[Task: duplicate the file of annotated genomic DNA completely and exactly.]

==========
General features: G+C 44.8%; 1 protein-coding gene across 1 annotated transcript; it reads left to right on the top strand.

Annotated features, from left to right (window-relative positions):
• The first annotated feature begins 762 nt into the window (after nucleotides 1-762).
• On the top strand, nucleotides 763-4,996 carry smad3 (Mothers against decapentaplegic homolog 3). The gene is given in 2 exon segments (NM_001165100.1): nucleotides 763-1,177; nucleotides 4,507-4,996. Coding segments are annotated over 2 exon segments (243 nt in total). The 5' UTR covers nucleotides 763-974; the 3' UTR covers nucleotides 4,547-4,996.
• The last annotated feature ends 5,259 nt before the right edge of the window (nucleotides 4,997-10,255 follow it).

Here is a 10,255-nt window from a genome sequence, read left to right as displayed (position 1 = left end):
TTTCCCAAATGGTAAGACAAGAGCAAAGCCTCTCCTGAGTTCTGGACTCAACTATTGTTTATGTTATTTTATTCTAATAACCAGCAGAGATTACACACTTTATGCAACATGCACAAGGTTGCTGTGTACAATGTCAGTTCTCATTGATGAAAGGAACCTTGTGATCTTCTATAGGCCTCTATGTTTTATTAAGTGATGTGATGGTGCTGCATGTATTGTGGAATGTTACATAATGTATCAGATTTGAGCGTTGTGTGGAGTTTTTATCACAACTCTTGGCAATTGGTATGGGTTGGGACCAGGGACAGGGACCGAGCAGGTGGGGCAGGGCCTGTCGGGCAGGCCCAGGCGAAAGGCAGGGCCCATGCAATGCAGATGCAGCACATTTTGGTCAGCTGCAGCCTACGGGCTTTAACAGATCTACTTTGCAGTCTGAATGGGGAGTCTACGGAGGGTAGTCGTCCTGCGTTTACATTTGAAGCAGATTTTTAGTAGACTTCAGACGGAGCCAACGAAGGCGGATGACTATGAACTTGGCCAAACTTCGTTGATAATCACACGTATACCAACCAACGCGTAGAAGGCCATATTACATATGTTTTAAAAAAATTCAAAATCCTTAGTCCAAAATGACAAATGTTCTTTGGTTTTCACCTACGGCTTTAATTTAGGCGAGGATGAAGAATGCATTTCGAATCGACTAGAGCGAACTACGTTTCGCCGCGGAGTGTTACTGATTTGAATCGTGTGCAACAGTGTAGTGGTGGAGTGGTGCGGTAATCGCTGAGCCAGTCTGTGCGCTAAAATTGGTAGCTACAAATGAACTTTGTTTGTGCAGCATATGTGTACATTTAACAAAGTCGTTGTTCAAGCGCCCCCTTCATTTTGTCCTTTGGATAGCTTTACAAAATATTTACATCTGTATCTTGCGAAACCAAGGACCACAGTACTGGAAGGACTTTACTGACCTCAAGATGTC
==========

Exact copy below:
General features: G+C 44.8%; 1 protein-coding gene across 1 annotated transcript; it reads left to right on the top strand.

Annotated features, from left to right (window-relative positions):
• The first annotated feature begins 762 nt into the window (after nucleotides 1-762).
• On the top strand, nucleotides 763-4,996 carry smad3 (Mothers against decapentaplegic homolog 3). The gene is given in 2 exon segments (NM_001165100.1): nucleotides 763-1,177; nucleotides 4,507-4,996. Coding segments are annotated over 2 exon segments (243 nt in total). The 5' UTR covers nucleotides 763-974; the 3' UTR covers nucleotides 4,547-4,996.
• The last annotated feature ends 5,259 nt before the right edge of the window (nucleotides 4,997-10,255 follow it).

Here is a 10,255-nt window from a genome sequence, read left to right as displayed (position 1 = left end):
TTTCCCAAATGGTAAGACAAGAGCAAAGCCTCTCCTGAGTTCTGGACTCAACTATTGTTTATGTTATTTTATTCTAATAACCAGCAGAGATTACACACTTTATGCAACATGCACAAGGTTGCTGTGTACAATGTCAGTTCTCATTGATGAAAGGAACCTTGTGATCTTCTATAGGCCTCTATGTTTTATTAAGTGATGTGATGGTGCTGCATGTATTGTGGAATGTTACATAATGTATCAGATTTGAGCGTTGTGTGGAGTTTTTATCACAACTCTTGGCAATTGGTATGGGTTGGGACCAGGGACAGGGACCGAGCAGGTGGGGCAGGGCCTGTCGGGCAGGCCCAGGCGAAAGGCAGGGCCCATGCAATGCAGATGCAGCACATTTTGGTCAGCTGCAGCCTACGGGCTTTAACAGATCTACTTTGCAGTCTGAATGGGGAGTCTACGGAGGGTAGTCGTCCTGCGTTTACATTTGAAGCAGATTTTTAGTAGACTTCAGACGGAGCCAACGAAGGCGGATGACTATGAACTTGGCCAAACTTCGTTGATAATCACACGTATACCAACCAACGCGTAGAAGGCCATATTACATATGTTTTAAAAAAATTCAAAATCCTTAGTCCAAAATGACAAATGTTCTTTGGTTTTCACCTACGGCTTTAATTTAGGCGAGGATGAAGAATGCATTTCGAATCGACTAGAGCGAACTACGTTTCGCCGCGGAGTGTTACTGATTTGAATCGTGTGCAACAGTGTAGTGGTGGAGTGGTGCGGTAATCGCTGAGCCAGTCTGTGCGCTAAAATTGGTAGCTACAAATGAACTTTGTTTGTGCAGCATATGTGTACATTTAACAAAGTCGTTGTTCAAGCGCCCCCTTCATTTTGTCCTTTGGATAGCTTTACAAAATATTTACATCTGTATCTTGCGAAACCAAGGACCACAGTACTGGAAGGACTTTACTGACCTCAAGATGTC